Flume tank studies to elucidate the fate and behavior of diluted bitumen spilled at sea

Thomas L. King, Brian Robinson, Michel Boufadel, Kenneth Lee

Research output: Contribution to journalArticlepeer-review

36 Scopus citations

Abstract

An economical alternative to conventional crudes, Canadian bitumen, harvested as a semi-liquid, is diluted with condensate to make it viable to transport by pipeline to coastal areas where it would be shipped by tankers to global markets. Not much is known about the fate of diluted bitumen (dilbit) when spilled at sea. For this purpose, we conducted dilbit (Access Western Blend; AWB and Cold Lake Blend; CLB) weathering studies for 13. days in a flume tank containing seawater. After six days of weathering, droplets detached from the AWB slick and were dense enough to sink in seawater. The density of CLB also increased, but at a slower rate compared to AWB, which was attributed to the high concentration of alkylated polycyclic aromatic hydrocarbons in it, which are more resistant to weathering. An empirical, Monod-type model was introduced and was found to closely simulate the increase in oil density with time. Such a model could be used within oil spill models.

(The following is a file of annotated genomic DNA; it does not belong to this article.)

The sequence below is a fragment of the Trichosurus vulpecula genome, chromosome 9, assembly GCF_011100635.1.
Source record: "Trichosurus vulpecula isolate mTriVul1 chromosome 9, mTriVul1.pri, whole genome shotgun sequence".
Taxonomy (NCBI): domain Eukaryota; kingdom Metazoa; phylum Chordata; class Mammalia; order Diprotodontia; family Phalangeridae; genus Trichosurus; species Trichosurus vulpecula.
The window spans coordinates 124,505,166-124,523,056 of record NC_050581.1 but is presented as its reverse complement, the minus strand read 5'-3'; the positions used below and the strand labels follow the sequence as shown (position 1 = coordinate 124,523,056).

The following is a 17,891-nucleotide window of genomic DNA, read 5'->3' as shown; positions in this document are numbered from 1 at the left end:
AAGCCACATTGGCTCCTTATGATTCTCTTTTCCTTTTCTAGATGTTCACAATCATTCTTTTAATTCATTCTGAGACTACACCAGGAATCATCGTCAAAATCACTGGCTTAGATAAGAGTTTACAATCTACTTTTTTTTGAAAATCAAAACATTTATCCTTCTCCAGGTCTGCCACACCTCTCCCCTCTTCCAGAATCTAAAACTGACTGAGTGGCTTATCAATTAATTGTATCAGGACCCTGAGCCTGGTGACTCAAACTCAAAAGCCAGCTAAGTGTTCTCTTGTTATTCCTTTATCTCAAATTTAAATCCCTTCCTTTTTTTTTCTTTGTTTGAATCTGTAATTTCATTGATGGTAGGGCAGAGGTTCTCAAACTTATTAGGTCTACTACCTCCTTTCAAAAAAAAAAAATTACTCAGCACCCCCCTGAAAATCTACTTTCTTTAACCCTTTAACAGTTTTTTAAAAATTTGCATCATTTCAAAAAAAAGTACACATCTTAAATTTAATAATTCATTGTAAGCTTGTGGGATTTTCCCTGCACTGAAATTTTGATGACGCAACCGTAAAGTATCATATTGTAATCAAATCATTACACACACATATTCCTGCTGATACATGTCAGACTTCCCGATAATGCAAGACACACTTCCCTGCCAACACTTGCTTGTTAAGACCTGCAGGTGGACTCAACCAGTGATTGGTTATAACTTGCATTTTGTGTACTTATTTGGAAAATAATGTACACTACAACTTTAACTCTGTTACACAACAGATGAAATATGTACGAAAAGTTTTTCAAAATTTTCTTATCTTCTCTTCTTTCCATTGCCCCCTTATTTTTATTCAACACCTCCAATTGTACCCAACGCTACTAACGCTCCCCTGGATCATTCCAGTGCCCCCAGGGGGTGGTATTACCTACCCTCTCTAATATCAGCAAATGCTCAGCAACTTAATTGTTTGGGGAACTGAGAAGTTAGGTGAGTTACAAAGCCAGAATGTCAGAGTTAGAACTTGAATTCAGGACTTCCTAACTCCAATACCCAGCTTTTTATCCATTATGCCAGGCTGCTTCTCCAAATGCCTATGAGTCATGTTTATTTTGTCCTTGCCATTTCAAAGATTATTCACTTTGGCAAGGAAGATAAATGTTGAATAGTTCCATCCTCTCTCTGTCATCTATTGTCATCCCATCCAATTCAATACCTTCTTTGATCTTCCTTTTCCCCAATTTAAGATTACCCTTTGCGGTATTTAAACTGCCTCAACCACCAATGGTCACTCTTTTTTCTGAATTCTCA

Original languageEnglish (US)
Pages (from-to)32-37
Number of pages6
JournalMarine Pollution Bulletin
Volume83
Issue number1
DOIs
StatePublished - Jun 15 2014

All Science Journal Classification (ASJC) codes

  • Oceanography
  • Aquatic Science
  • Pollution

Keywords

  • Dilbit
  • Diluted bitumen
  • Flume tank
  • Natural weathering
  • Non-conventional oil
  • Submerged oil

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